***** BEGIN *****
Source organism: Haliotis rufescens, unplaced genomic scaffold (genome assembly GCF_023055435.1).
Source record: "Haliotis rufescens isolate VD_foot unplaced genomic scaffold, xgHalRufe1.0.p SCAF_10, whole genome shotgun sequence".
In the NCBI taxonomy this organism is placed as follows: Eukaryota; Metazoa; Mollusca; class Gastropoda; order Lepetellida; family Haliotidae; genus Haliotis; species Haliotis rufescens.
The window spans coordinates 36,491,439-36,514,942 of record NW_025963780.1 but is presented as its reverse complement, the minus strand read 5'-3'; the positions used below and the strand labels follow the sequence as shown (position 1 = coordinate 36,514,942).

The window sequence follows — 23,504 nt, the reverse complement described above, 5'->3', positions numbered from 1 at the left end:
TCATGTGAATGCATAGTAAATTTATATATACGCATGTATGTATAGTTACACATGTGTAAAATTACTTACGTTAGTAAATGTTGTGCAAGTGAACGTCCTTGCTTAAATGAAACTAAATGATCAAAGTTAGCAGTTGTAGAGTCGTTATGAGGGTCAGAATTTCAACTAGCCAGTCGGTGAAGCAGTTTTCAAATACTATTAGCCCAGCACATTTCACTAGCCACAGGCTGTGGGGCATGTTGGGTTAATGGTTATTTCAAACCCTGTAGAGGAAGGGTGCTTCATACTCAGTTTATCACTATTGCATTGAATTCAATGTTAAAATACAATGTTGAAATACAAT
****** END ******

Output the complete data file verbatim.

Source organism: Haliotis rufescens, unplaced genomic scaffold (genome assembly GCF_023055435.1).
Source record: "Haliotis rufescens isolate VD_foot unplaced genomic scaffold, xgHalRufe1.0.p SCAF_10, whole genome shotgun sequence".
In the NCBI taxonomy this organism is placed as follows: Eukaryota; Metazoa; Mollusca; class Gastropoda; order Lepetellida; family Haliotidae; genus Haliotis; species Haliotis rufescens.
The window spans coordinates 36,491,439-36,514,942 of record NW_025963780.1 but is presented as its reverse complement, the minus strand read 5'-3'; the positions used below and the strand labels follow the sequence as shown (position 1 = coordinate 36,514,942).

The window sequence follows — 23,504 nt, the reverse complement described above, 5'->3', positions numbered from 1 at the left end:
TCATGTGAATGCATAGTAAATTTATATATACGCATGTATGTATAGTTACACATGTGTAAAATTACTTACGTTAGTAAATGTTGTGCAAGTGAACGTCCTTGCTTAAATGAAACTAAATGATCAAAGTTAGCAGTTGTAGAGTCGTTATGAGGGTCAGAATTTCAACTAGCCAGTCGGTGAAGCAGTTTTCAAATACTATTAGCCCAGCACATTTCACTAGCCACAGGCTGTGGGGCATGTTGGGTTAATGGTTATTTCAAACCCTGTAGAGGAAGGGTGCTTCATACTCAGTTTATCACTATTGCATTGAATTCAATGTTAAAATACAATGTTGAAATACAAT